Have you ever seen anyone in the Olympics snatch the weight slowly for a gold medal?

Does the guy that runs the slowest 40-yard test at the NFL combine get drafted?

8. Erectors are the new biceps, hamstrings are the new black.

 

The gold standard for the athletes I train is a set of erectors that look like loaves of French bread and a set of hamstrings like steel cables.

The spinal erector muscles run the length of the back, from the sacrum to the base of the skull. When working unilaterally, the erectors work to laterally flex the spine. When working bilaterally, they work to extend the head and spine.

Hamstrings play a vital role in generating power between the hip and knee during dynamic movements. When an athlete jumps, the hip knee, and ankle don’t extend all at once but in sequence. The hamstrings are the first to be activated and if they are weak and lack adequate strength or coordination, this sequence will be altered and performance will decrease. Simply, if you want to run faster, jump higher and drive a motherfucker through a wall, train the hamstrings.

9. You can still get fat eating organic, free range, grass-fed, all natural foods. At the end of the day, if you want to be a smaller version of yourself, you are going to have expend more calories than you shovel down your gullet.

10. Gather the low hanging fruit.

 

Earlier this year, Compex contacted me about their EMS (electric muscle stimulation) unit and how I would incorporate it in my training program. Having used EMS protocols influence by Charlie Francis’s training, I was very familiar how to use it for performance but had not come across a unit this comprehensive. We started using the Compex units in our training and have seen results that far exceed expectation.

EMS fires all the motor units the current comes in contact with. This translates to a stronger muscle contraction and the recruitment of more motor units than what is possible during normal training. Where things get interesting is when you combine this non-specific muscle fiber firing with specific/unique firing patterns. The EMS teaches the body to recruit more muscle fibers, which when used in conjunction with a comprehensive strength and conditioning program results in big performance leaps. I count this as low hanging fruit, as incorporating it in your training will pay massive dividends.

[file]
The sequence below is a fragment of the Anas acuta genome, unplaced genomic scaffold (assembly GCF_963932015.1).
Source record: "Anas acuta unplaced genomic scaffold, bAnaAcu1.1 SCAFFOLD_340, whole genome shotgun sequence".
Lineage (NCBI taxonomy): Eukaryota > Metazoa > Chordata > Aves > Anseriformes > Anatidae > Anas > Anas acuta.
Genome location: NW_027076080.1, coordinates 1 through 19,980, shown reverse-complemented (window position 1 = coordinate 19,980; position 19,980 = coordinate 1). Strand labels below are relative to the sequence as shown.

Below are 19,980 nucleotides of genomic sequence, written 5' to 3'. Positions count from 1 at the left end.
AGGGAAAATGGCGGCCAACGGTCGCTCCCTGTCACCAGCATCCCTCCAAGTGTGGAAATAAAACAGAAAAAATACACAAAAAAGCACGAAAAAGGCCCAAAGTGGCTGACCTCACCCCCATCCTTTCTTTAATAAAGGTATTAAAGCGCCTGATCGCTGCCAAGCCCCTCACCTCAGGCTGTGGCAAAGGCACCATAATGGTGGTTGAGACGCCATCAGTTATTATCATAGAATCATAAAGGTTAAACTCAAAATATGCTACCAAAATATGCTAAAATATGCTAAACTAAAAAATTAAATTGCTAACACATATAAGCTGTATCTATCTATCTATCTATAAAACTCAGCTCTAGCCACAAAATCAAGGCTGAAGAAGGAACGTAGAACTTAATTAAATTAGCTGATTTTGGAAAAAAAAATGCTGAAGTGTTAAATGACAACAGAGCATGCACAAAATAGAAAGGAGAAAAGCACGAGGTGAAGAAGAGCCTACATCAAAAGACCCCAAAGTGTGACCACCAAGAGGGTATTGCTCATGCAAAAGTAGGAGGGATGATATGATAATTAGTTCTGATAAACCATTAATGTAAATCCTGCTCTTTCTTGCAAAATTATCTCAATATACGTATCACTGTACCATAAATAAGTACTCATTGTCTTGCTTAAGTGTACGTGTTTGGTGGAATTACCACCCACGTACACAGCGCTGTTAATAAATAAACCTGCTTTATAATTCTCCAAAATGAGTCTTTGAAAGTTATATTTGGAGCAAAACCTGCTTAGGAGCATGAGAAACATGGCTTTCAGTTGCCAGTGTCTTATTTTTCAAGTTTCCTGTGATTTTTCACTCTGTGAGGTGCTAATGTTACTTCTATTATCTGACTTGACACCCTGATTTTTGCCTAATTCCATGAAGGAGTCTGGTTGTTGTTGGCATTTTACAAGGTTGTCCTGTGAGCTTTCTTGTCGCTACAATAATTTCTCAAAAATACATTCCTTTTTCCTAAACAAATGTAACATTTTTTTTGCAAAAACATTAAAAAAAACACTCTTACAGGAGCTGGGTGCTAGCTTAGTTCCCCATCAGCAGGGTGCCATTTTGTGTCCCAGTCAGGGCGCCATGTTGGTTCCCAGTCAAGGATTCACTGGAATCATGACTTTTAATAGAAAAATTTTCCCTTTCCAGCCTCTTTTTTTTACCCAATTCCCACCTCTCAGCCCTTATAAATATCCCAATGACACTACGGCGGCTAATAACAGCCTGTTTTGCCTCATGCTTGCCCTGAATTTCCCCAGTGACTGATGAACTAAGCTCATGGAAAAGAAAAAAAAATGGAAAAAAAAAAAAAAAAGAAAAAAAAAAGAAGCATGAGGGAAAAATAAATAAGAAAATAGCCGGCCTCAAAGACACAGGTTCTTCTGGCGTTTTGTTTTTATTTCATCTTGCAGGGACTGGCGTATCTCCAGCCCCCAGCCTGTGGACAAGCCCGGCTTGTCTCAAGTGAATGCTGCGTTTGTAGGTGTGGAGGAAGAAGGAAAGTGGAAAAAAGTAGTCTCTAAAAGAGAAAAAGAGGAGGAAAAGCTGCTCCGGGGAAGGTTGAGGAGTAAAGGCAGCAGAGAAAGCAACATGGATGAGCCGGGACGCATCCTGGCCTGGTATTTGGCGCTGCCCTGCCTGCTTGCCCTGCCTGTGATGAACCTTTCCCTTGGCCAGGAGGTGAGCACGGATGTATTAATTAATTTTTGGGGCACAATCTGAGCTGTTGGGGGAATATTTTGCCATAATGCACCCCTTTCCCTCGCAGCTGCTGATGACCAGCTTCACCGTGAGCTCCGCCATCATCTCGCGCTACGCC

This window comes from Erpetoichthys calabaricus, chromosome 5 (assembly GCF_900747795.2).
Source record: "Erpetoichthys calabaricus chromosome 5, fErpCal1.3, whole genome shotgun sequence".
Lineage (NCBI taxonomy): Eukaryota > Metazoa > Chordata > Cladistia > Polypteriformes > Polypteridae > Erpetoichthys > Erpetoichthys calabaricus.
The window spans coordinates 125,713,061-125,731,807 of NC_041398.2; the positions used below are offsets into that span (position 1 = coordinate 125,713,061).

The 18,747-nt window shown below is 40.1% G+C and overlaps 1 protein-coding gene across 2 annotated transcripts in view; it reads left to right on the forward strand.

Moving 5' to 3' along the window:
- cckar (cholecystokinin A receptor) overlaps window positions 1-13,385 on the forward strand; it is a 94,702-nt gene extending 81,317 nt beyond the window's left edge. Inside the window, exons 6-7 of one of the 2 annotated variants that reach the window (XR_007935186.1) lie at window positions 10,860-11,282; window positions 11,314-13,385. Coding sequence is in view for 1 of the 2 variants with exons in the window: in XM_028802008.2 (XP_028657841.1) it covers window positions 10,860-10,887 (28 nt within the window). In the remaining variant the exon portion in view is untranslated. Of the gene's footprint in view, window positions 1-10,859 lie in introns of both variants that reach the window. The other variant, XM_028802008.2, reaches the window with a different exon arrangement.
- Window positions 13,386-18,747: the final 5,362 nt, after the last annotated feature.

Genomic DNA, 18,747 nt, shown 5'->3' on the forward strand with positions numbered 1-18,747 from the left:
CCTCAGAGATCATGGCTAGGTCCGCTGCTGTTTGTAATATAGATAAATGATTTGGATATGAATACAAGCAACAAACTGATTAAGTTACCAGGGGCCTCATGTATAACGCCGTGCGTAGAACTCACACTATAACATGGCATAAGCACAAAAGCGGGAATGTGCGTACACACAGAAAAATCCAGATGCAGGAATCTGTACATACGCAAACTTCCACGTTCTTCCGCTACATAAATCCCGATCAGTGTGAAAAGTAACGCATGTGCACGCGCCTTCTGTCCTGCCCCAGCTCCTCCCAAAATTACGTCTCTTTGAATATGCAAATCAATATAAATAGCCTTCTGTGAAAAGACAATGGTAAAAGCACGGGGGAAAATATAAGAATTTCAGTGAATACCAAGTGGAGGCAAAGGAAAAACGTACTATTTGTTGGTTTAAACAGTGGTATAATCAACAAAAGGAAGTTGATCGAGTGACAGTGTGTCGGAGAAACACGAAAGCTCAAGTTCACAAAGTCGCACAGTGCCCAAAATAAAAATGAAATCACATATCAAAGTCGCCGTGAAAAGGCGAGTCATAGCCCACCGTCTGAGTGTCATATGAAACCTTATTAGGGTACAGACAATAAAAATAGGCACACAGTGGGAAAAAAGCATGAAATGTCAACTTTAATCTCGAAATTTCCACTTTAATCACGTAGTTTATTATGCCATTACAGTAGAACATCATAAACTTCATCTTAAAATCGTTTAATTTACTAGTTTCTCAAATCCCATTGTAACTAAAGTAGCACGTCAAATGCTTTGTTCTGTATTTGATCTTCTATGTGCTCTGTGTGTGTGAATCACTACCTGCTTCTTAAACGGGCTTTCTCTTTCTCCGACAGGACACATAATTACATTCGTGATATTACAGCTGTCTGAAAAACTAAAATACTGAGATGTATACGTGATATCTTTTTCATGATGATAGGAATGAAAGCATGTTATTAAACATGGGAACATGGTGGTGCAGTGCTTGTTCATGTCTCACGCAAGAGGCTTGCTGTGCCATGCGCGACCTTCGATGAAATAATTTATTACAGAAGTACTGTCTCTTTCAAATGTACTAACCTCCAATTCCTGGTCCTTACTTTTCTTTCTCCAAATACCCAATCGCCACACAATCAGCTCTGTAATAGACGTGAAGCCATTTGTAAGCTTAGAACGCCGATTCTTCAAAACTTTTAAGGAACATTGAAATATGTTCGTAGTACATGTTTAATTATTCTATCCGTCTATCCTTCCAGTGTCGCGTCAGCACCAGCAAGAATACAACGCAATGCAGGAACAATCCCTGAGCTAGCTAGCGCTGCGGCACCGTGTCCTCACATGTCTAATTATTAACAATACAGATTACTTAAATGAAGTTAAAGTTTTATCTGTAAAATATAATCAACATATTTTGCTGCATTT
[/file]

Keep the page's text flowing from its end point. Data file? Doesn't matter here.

11. Leave this world a better place.

 

In 2012, we started Wade’s Army to bring awareness and raise money to aid in the fight against neuroblastoma, an aggressive form of pediatric cancer developing in the nerve tissues. For those of you that have never heard of neuroblastoma, it is the most common form of pediatric cancer and not much is known about it. Neuroblastoma made headlines this year, when NFL player Devon Stills' daughter was diagnosed with it. In 2012, we raised 18k and donated the money to pediatric cancer charity. Last year, we doubled that number and were able to fund a treatment for 90 children with this rare from of pediatric cancer. This year acting as a 501(c)3, we exceeded out goal of raising 50k and will donate to families battling neuroblastoma and funding research. I want to thank everyone that joined Wade’s Army and let you know that your support means the world to my family.

12. Training is a long slow road.

 

And it requires you to prepare for your long journey by learning the basics. If you never take the time to learn the basics, you will fall for every lie and piece of bullshit charlatans peddle. Nine out of 10 times, the most successful plans are the simplest ones. Stop dieting and make food quality a lifestyle. Stop exercising and start training. People who exercise just want to get sweaty; training implies you have a plan and a goal.

John